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Report details climate change's imminent impact to Tampa Bay, says cost of doing nothing is dire

A view of the University of Tampa campus on the banks of the Hillsborough River in Tampa
Thomas Iacobucci
/
WUSF Public Media
A view of the University of Tampa campus on the banks of the Hillsborough River.

Sea-level rise threatens the more than three million people who live in Tampa, St. Petersburg and Clearwater metro areas — nearly five million in the entire region.

This week on Florida Matters, we explore climate change's impact in the Tampa Bay region and how some cities are planning to adapt.

Sea-level rise threatens the more than three million people who live in Tampa, St. Petersburg and Clearwater metro areas — and the nearly five million in the entire region.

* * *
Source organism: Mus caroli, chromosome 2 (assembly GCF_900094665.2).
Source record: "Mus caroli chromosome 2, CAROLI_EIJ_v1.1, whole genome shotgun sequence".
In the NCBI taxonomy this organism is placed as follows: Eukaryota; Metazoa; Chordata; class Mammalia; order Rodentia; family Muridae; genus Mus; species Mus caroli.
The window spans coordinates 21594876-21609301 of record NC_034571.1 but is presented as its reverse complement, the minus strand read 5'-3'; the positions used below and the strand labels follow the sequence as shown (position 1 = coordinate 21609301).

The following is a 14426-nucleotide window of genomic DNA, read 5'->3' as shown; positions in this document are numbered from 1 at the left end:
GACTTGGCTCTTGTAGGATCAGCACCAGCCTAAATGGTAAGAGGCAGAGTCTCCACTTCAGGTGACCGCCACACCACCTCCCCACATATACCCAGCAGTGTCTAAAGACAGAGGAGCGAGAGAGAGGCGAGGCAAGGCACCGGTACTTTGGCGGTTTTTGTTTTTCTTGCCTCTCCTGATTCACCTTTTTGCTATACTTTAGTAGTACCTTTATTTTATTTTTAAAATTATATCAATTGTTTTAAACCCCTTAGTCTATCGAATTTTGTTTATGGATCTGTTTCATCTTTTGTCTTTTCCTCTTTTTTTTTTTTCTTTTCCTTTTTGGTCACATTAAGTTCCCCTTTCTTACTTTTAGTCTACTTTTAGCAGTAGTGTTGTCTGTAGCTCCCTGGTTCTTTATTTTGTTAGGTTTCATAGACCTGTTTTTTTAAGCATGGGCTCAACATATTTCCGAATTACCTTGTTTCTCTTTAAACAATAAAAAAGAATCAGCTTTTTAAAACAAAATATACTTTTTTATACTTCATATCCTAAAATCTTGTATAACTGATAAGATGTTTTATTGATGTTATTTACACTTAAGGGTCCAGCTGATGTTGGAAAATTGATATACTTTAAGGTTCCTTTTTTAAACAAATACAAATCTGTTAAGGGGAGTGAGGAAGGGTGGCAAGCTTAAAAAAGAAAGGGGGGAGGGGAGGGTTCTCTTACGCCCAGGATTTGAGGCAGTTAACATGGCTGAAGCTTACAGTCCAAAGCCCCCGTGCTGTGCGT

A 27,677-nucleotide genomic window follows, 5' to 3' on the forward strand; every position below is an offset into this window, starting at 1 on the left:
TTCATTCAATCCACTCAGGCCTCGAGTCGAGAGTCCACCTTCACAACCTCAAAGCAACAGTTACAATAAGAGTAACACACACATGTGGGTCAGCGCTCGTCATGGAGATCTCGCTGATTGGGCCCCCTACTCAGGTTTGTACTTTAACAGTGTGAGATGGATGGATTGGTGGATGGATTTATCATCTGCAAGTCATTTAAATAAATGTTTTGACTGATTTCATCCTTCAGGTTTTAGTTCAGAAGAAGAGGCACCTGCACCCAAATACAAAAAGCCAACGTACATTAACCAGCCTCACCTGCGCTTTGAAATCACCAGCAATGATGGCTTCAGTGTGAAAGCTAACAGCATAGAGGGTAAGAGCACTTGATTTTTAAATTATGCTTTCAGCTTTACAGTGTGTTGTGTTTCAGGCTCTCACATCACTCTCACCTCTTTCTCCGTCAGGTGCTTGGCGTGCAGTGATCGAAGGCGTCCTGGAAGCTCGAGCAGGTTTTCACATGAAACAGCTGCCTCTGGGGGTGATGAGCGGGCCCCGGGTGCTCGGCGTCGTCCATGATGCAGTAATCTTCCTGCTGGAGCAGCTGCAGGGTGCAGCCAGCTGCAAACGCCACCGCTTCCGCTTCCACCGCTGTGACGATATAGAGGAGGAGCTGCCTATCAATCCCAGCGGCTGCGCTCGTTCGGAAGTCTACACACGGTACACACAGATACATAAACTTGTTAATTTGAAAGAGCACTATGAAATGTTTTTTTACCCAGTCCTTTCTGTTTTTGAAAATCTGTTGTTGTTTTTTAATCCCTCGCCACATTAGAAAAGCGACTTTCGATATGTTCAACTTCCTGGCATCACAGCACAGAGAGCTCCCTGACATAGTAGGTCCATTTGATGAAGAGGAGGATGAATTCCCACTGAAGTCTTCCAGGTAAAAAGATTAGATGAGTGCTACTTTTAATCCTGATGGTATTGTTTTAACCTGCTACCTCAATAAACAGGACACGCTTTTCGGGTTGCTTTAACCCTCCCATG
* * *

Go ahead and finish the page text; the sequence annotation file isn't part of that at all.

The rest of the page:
So officials in St. Petersburg and Tampa have turned to multi-billion dollar solutions like raising buildings and building sea walls.

To find out more about the cities' plans, host Matthew Peddie spoke with Sharon Wright, the sustainability manager for the city of St. Petersburg, and Whit Remer, the sustainability and resilience officer for the city of Tampa, for the first half of the episode.

Later on, Peddie talks with Maya Burke, assistant director of the Tampa Bay Estuary Program, about the environmental impact of a changing climate on Tampa Bay and other waterways across the region.

You can listen to the full conversations by clicking on the “Listen” button above. Or you can listen on the WUSF app under “Programs & Podcasts.”

Hi there! I’m Dinorah Prevost and I’m the producer of Florida Matters, WUSF's weekly public affairs show. That basically means that I plan, record and edit the interviews we feature on the show.
I am the host of WUSF’s weekly public affairs show Florida Matters, where I get to indulge my curiosity in people and explore the endlessly fascinating stories that connect this community.